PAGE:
variable_instance_set(id,variable_name,variable_instance_get(id,variable_name)-1);
    }
        else
    {
        variable_instance_set(id,variable_name,-1);
    }
}

As you can see illustrated above, we will make a variable_name out of a argument for the script with a string "timer_" attached to the front of that argument. This will make sure all your variables in the object will not conflict with the timer names. Below that we create the timer as a variable once it does not exist. This makes sure that this script can be used when you need it and that you don't need to first initialize the timer before you can use it. This also makes the timer count down in constant running events.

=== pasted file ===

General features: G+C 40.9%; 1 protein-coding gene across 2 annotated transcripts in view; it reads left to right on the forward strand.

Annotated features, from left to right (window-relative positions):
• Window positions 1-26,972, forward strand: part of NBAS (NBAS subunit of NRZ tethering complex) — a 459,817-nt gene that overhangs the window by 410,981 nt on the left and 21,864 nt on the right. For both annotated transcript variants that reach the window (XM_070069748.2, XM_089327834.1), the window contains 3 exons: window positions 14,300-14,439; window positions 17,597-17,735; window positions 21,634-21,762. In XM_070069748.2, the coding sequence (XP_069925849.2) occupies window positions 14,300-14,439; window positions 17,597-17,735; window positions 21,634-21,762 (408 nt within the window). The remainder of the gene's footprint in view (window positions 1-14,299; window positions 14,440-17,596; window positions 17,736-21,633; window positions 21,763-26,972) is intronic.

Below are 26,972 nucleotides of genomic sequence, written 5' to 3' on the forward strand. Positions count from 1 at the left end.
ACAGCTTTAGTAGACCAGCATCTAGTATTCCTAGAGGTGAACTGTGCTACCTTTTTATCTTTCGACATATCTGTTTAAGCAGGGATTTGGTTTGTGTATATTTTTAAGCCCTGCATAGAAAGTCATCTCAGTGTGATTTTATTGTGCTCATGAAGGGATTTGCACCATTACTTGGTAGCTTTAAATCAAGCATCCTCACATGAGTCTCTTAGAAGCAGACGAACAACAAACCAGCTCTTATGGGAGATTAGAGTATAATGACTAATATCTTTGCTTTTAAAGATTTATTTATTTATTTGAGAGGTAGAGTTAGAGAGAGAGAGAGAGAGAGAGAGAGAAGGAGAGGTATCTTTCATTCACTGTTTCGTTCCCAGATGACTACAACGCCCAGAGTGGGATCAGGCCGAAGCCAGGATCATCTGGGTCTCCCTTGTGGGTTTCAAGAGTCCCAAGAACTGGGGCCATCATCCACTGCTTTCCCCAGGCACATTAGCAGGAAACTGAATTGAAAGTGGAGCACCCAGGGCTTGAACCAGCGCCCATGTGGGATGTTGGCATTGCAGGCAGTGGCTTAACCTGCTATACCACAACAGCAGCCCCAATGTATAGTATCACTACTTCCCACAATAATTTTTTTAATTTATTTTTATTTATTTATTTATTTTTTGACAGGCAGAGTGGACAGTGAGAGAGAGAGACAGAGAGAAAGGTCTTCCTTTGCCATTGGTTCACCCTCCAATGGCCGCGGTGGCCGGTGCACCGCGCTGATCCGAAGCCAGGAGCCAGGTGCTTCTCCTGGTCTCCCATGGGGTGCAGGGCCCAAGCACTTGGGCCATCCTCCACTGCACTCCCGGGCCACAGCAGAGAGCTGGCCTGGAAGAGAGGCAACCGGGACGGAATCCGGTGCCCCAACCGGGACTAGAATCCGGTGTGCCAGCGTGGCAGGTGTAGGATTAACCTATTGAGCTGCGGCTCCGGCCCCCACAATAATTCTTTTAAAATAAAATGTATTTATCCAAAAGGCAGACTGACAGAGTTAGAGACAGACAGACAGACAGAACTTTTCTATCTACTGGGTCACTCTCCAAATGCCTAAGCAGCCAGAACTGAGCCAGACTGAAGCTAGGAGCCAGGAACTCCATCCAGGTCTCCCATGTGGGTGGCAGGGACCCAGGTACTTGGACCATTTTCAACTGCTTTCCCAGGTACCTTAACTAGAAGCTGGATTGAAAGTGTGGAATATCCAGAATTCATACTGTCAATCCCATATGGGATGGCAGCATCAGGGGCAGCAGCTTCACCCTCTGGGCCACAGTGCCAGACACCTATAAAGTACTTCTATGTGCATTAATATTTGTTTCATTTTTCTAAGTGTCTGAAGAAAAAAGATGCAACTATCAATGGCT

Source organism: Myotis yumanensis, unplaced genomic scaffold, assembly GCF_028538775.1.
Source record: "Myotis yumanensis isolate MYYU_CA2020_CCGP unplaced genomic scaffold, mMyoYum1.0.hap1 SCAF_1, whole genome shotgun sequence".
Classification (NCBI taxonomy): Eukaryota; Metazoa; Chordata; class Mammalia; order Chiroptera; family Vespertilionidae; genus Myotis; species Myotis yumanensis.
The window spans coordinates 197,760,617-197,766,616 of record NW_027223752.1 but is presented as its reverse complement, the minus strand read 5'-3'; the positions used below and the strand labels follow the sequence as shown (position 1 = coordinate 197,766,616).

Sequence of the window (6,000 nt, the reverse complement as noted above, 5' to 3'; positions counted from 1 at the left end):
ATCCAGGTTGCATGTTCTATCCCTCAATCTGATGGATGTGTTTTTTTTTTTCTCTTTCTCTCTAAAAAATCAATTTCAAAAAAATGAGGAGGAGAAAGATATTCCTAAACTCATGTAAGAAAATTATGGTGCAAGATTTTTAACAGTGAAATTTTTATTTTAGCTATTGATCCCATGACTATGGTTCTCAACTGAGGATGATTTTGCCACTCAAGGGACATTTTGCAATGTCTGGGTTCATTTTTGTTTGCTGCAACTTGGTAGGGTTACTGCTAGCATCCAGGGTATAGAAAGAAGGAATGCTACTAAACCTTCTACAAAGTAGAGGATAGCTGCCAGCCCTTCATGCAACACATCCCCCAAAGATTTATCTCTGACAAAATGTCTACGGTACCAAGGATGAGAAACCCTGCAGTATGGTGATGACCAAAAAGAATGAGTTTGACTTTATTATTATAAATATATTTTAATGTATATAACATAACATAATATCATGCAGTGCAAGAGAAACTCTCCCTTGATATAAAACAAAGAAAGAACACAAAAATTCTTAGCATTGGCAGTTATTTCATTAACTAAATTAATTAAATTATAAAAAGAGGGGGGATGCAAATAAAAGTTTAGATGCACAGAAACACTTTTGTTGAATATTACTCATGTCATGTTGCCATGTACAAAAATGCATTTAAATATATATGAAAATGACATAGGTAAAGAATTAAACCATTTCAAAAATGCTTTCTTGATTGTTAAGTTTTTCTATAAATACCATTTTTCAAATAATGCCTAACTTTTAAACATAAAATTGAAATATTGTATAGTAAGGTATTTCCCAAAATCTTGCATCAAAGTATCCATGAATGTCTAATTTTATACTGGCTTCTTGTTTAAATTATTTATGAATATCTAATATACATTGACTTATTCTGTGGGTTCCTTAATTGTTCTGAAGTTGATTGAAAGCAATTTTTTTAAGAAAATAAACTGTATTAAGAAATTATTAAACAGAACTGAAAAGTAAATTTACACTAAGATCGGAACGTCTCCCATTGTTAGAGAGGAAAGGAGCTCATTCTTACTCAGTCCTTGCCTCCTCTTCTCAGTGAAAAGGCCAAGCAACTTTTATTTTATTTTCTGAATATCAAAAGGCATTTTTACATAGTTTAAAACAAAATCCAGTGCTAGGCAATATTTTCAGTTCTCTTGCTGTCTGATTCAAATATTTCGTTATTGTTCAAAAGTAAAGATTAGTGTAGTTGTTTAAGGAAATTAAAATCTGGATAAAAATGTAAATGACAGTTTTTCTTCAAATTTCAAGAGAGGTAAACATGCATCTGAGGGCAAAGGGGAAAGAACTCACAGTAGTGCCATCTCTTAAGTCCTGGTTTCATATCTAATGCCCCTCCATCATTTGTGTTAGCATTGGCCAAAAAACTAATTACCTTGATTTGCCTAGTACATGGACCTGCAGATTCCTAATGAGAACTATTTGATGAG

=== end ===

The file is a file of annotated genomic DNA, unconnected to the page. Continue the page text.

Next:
Normally in GameMaker an alarm goes down by -1 every step (depending on room speed). So a good place to put your timer_init script is in the Step Event. We will use a timer called "demo".
GML:
//timers
timer_init("demo")

And we are basically done setting up the timer for use in the object. Notice that you can still use the variable "demo" and have it be seperated from the timer name since we put "timer_" in front of every timer variable name.

Now we want to set the timer to a value or get its value. We can create two scripts that are quite similiar to existing scripts in gamemaker that exists for alarms already:

timer_set
GML:
///@description timer_get()
///@argument "timer_string"
///@argument value

//check if variable exists
var variable_name="timer_"+string(argument0);
variable_instance_set(id,variable_name,argument1);

timer_get
GML:
///@description timer_get()
///@argument "timer_string"

//check if variable exists
var variable_name="timer_"+string(argument0);

if variable_instance_exists(id,variable_name)
{